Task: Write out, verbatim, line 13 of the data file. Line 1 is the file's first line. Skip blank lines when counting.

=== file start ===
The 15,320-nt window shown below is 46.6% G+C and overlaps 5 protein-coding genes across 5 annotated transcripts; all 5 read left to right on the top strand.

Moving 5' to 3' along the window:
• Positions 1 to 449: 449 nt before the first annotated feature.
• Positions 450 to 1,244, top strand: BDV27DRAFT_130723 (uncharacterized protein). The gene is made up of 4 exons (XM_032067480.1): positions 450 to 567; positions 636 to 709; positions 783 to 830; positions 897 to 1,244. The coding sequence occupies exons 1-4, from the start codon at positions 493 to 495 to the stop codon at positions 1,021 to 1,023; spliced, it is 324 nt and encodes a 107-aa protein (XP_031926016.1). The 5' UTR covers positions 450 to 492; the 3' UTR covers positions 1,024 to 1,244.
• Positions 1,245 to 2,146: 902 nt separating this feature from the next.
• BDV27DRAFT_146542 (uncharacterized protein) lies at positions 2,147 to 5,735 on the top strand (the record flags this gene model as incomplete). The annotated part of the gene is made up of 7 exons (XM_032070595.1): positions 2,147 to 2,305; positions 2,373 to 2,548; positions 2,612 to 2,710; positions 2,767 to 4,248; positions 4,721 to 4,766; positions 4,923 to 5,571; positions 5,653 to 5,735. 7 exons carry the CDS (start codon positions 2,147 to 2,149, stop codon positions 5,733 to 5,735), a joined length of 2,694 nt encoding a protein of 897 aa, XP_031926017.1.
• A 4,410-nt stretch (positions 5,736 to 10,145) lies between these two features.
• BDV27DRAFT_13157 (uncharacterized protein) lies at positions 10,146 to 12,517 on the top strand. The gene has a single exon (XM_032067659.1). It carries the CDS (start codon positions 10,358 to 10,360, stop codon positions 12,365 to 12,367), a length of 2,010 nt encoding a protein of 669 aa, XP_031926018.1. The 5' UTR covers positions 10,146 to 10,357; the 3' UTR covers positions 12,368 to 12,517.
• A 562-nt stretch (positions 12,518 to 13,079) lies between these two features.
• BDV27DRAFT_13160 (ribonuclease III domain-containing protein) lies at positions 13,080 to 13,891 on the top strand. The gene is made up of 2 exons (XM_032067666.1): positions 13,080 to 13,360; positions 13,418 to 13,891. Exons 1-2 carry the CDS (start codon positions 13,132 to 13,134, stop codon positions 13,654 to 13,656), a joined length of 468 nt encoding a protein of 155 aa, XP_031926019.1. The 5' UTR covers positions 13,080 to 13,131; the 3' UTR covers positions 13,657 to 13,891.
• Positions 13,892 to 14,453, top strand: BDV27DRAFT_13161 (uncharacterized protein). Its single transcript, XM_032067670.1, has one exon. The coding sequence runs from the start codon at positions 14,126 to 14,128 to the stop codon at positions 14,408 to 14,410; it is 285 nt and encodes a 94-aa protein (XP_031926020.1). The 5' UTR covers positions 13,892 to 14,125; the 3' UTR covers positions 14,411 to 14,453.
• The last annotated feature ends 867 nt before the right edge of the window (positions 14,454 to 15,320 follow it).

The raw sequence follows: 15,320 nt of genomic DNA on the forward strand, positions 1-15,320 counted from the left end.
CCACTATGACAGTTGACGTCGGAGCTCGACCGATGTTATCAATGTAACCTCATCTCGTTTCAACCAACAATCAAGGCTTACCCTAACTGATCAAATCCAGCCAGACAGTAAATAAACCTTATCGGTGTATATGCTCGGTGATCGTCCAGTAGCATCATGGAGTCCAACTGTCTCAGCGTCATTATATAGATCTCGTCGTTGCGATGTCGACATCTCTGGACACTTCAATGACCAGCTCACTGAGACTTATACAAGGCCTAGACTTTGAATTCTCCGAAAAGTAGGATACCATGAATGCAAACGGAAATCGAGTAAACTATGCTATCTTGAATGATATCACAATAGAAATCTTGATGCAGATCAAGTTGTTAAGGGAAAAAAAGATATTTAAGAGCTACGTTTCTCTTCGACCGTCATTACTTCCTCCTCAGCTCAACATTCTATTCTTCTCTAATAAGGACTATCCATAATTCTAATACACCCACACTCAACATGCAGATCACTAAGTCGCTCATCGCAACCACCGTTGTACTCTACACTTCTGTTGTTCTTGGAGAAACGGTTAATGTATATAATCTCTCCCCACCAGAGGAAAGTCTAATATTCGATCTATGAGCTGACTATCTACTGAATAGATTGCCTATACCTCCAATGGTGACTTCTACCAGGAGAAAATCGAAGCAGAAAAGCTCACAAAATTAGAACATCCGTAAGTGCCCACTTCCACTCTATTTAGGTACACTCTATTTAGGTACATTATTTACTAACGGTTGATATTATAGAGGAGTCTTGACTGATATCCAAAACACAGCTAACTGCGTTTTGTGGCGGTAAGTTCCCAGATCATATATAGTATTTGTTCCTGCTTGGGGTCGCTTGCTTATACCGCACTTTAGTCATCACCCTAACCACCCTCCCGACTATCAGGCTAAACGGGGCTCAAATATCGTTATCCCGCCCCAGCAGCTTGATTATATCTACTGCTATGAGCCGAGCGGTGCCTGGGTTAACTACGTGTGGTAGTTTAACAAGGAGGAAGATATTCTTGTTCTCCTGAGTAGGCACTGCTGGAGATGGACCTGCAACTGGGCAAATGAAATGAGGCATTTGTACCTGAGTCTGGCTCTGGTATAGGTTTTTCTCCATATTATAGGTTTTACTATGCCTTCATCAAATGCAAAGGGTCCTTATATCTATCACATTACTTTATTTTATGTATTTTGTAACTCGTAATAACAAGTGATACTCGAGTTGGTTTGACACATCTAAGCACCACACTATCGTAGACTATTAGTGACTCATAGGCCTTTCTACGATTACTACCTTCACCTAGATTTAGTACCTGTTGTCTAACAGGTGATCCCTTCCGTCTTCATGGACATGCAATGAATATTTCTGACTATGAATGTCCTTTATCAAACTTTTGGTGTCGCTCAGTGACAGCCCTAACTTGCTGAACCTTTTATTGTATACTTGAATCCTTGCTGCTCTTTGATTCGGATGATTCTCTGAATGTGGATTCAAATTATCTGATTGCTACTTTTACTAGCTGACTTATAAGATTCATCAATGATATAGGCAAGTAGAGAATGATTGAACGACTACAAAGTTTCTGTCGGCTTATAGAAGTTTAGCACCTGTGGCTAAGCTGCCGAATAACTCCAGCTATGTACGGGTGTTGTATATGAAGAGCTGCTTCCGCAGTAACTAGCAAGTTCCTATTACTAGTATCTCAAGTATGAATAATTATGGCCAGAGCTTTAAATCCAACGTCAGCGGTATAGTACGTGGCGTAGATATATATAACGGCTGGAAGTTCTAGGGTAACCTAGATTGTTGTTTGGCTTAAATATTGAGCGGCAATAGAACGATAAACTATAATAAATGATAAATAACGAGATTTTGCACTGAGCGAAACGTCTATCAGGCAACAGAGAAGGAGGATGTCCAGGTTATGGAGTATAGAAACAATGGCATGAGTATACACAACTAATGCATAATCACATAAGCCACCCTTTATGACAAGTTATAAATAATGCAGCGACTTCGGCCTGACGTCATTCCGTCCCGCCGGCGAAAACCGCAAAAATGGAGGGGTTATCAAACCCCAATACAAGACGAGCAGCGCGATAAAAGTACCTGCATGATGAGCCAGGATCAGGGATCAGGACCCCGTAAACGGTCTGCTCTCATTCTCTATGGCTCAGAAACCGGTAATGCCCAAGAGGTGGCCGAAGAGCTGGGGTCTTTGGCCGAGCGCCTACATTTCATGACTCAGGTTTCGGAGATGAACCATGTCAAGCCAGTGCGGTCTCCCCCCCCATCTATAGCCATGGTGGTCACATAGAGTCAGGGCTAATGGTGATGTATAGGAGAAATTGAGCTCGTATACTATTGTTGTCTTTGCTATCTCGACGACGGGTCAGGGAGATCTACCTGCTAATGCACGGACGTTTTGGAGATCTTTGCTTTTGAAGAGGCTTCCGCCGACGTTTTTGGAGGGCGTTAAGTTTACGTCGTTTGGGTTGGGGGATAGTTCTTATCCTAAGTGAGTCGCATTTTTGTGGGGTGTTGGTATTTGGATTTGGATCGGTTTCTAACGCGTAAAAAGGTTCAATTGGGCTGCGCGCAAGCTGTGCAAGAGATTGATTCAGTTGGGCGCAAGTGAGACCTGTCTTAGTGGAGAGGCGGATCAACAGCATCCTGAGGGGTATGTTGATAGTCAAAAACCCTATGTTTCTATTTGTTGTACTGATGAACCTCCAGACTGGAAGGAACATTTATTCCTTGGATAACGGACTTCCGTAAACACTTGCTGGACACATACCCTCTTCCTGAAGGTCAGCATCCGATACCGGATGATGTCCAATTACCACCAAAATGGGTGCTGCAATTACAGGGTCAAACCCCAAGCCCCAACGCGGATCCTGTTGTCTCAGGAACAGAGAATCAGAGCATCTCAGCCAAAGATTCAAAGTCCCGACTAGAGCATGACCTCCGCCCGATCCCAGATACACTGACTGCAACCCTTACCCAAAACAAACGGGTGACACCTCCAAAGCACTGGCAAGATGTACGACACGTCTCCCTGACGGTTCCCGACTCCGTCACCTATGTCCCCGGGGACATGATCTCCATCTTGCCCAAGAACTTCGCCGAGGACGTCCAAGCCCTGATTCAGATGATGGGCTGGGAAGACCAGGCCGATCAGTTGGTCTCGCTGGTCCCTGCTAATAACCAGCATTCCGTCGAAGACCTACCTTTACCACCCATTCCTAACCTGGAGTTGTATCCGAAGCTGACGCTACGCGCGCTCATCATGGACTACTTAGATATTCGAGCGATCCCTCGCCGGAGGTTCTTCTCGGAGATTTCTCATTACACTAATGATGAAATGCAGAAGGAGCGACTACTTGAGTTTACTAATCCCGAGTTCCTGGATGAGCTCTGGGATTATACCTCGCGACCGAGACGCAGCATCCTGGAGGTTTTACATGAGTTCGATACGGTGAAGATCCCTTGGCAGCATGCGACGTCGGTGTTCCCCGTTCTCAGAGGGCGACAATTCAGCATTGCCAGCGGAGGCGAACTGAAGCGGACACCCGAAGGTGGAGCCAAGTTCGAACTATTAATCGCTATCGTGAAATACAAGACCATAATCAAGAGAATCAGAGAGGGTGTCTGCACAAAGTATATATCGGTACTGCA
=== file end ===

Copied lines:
The raw sequence follows: 15,320 nt of genomic DNA on the forward strand, positions 1-15,320 counted from the left end.